Reynolds American today confirmed news that will leave many scratching their heads: The country's no. 2 tobacco company and the maker of Camel cigarettes will buy a Swedish maker of products designed to help smokers quit.
Reynolds American said it will pay $44 million for Niconovum, which makes nicotine gum and other nicotine replacement products designed to wean smokers off cigarettes. The firm was founded by Karl Olov Fagerström, who the company's Web site trumpets as "one of the world's leading experts on smoking cessation and nicotine dependence."
Purchasing the company "runs totally counter to the mission statement of (Reynolds American subsidiary) R.J. Reynolds," Gregory Connolly, a Harvard School of Public Health professor who researches tobacco products, recently told ABCNews.com. "I'm astounded."
In a statement, Reynolds American president and CEO Susan M. Ivey said the acquisition "extends the harm-reduction strategies RAI and its operating companies have been developing over the past several years."
In the long term, she said, buying Niconovum will allow Reynolds "to provide adult tobacco consumers with innovative cessation products that have the potential to reduce the risks of diseases and death caused by tobacco use."
The deal is expected to close by the end of the year.
David Sweanor, the former counsel of Canada's Non-Smokers' Rights Association, told ABCNews.com that he's been hearing from industry contacts and others about the potential acquisition for months. To Sweanor, who spoke to ABCNews.com last month, the buy marks the next step in something tobacco companies have taken a heightened interest in recently -- marketing nicotine products other than cigarettes.
Sweanor said Reynolds could find new profit from Niconovum products by transforming them into longer-term nicotine substitutes that consumers could use for months or years instead of weeks.
The Niconovum purchase comes in the wake of increased focus by Reynolds and its chief rival, Altria, the country's No. 1. cigarette company, on another cigarette alternative -- smokeless tobacco.
Reynolds America bought 200-year-old smokeless tobacco maker Conwood Company in 2006. Altria closed on its purchase of U.S. Tobacco, the firm behind leading smokeless tobacco brands Copenhagen and Skoal, earlier this year.
These moves could help get the companies off "an unsustainable path" and compensate for falling cigarette sales, Sweanor said.
To be sure, the market for smokeless tobacco is still a fraction of that for cigarettes. But the volume of cigarettes sold at grocery stores, drug stores and mass merchandisers such as Walmart declined more than 5 percent since last October and was down more than 7 percent the year before, according to market research giant Nielsen.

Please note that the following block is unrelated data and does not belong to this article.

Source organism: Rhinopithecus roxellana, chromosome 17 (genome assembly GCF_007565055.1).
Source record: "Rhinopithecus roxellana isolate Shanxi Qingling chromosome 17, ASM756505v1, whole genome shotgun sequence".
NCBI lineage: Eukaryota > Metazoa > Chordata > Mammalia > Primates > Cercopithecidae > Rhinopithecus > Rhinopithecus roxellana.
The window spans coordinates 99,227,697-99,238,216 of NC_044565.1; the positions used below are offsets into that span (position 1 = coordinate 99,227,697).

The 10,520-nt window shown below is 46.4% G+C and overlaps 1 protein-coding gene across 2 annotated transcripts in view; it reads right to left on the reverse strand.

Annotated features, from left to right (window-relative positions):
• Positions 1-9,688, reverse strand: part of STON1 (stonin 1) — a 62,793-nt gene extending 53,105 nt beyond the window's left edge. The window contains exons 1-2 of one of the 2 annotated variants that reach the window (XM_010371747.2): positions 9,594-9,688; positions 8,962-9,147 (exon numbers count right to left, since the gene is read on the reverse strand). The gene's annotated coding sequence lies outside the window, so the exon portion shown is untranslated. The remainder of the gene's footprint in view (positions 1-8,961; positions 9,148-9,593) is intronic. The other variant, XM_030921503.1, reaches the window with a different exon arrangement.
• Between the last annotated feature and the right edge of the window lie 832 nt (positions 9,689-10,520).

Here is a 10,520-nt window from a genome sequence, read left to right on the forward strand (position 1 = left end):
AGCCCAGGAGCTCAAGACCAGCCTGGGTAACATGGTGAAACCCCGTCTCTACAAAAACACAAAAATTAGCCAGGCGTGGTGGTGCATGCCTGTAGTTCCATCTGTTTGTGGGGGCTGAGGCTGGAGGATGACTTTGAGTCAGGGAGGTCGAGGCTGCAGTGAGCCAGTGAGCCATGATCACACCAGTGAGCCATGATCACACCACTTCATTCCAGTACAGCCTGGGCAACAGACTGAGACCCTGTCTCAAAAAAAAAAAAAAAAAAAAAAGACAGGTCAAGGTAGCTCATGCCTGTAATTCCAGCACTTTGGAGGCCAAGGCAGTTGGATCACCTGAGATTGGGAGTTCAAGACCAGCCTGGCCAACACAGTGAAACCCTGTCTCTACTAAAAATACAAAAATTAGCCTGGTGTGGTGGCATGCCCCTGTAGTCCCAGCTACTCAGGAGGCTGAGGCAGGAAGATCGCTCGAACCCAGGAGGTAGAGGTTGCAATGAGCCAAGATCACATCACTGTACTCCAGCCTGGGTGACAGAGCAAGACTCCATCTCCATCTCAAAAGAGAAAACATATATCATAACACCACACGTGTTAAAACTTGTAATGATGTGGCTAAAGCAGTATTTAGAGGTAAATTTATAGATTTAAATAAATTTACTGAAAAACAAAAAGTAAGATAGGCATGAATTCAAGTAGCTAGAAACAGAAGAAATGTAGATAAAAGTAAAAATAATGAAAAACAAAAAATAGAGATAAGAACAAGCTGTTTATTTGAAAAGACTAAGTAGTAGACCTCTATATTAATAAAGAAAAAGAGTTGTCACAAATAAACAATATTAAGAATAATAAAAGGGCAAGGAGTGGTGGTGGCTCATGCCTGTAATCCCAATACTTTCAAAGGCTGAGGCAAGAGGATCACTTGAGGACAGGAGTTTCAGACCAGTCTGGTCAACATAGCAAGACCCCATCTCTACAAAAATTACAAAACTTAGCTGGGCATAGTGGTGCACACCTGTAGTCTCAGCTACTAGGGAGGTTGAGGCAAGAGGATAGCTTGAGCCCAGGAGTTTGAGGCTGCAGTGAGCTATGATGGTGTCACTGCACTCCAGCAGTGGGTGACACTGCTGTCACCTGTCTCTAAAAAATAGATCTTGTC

Both anti-smoking products and chewing tobacco have seen increased sales.
Less Dangerous Than Cigarettes?
Sweanor, an adjunct law professor at the University of Ottawa, said that while smokeless tobacco products still contain addictive nicotine and have been linked to mouth and other cancers, they aren't as harmful to consumers' health as cigarettes.
Cigarette companies have become "social pariahs by selling a product that kills half their consumers," he said.
By selling smokeless tobacco, Sweanor said, cigarette companies can "morph the way many other industries have historically morphed into selling products that are far less hazardous."
The "less hazardous" claim eventually could win the blessing of the Food and Drug Administration. Star Scientific Inc., a company that specializes in smokeless tobacco, is seeking approval from the FDA to market two of its products as having "modified risk" under the new Family Smoking Prevention and Tobacco Control Act. It's a designation reserved for products that, according to the 2009 law, "significantly reduce harm and risk of tobacco-related disease to individual tobacco users."
Sweanor compared cigarette companies' shift to smokeless tobacco to automobile companies that now sell far safer cars and pharmaceutical companies that now sell life-saving drugs but that, a century ago, were "snake oil salesmen."
Altria, the country's no. 1 cigarette company, doesn't quite see it that way, making no claims that its smokeless tobacco products are any safer than its cigarettes.
"If a consumer is concerned about the harm caused by tobacco product, the best thing to do is quit," Altria spokesman David Sutton said flatly last month.
"For Altria," he later added, "the business is about providing a return to its shareholders."
The reason that Altria bought U.S. Tobacco is because the market for smokeless tobacco has been growing some 5 to 6 percent each year in recent years, Sutton said.
The purchase "was a good opportunity to acquire two leading brands in that category," he said.
Exactly why is the market for smokeless tobacco growing?
Experts say that the belief that smokeless tobacco is better for you -- or at least, less worse for you -- than cigarettes may be part of it. But the proliferation of smoking bans in the U.S., whether it's in restaurants or offices, also plays a big role.
"There's a wide variety of products at a wide variety of price points" that people can turn to when they can't light up, said Chris Growe, an analyst at Stifel Nicolaus.